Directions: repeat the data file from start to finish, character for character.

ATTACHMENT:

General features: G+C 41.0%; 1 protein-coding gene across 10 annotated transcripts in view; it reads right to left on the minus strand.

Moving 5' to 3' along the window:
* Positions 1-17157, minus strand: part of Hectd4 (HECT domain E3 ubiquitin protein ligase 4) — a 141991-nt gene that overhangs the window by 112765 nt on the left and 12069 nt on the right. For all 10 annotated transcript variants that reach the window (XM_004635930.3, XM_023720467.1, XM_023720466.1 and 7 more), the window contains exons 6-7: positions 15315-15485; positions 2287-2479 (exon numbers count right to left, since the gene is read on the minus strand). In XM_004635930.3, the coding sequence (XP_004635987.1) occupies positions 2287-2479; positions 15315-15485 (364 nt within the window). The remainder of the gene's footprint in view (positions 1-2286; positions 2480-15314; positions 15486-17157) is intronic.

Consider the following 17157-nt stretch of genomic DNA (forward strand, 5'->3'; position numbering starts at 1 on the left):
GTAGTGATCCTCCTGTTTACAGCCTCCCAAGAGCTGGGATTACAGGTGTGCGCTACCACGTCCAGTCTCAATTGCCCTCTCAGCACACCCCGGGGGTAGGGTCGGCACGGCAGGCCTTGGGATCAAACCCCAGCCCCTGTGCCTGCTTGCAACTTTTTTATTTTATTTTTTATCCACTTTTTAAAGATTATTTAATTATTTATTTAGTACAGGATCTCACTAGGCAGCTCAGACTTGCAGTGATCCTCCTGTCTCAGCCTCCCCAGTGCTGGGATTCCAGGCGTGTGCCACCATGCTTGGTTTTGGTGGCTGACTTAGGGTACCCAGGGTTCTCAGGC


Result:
General features: G+C 41.0%; 1 protein-coding gene across 10 annotated transcripts in view; it reads right to left on the minus strand.

Moving 5' to 3' along the window:
* Positions 1-17157, minus strand: part of Hectd4 (HECT domain E3 ubiquitin protein ligase 4) — a 141991-nt gene that overhangs the window by 112765 nt on the left and 12069 nt on the right. For all 10 annotated transcript variants that reach the window (XM_004635930.3, XM_023720467.1, XM_023720466.1 and 7 more), the window contains exons 6-7: positions 15315-15485; positions 2287-2479 (exon numbers count right to left, since the gene is read on the minus strand). In XM_004635930.3, the coding sequence (XP_004635987.1) occupies positions 2287-2479; positions 15315-15485 (364 nt within the window). The remainder of the gene's footprint in view (positions 1-2286; positions 2480-15314; positions 15486-17157) is intronic.

Consider the following 17157-nt stretch of genomic DNA (forward strand, 5'->3'; position numbering starts at 1 on the left):
GTAGTGATCCTCCTGTTTACAGCCTCCCAAGAGCTGGGATTACAGGTGTGCGCTACCACGTCCAGTCTCAATTGCCCTCTCAGCACACCCCGGGGGTAGGGTCGGCACGGCAGGCCTTGGGATCAAACCCCAGCCCCTGTGCCTGCTTGCAACTTTTTTATTTTATTTTTTATCCACTTTTTAAAGATTATTTAATTATTTATTTAGTACAGGATCTCACTAGGCAGCTCAGACTTGCAGTGATCCTCCTGTCTCAGCCTCCCCAGTGCTGGGATTCCAGGCGTGTGCCACCATGCTTGGTTTTGGTGGCTGACTTAGGGTACCCAGGGTTCTCAGGC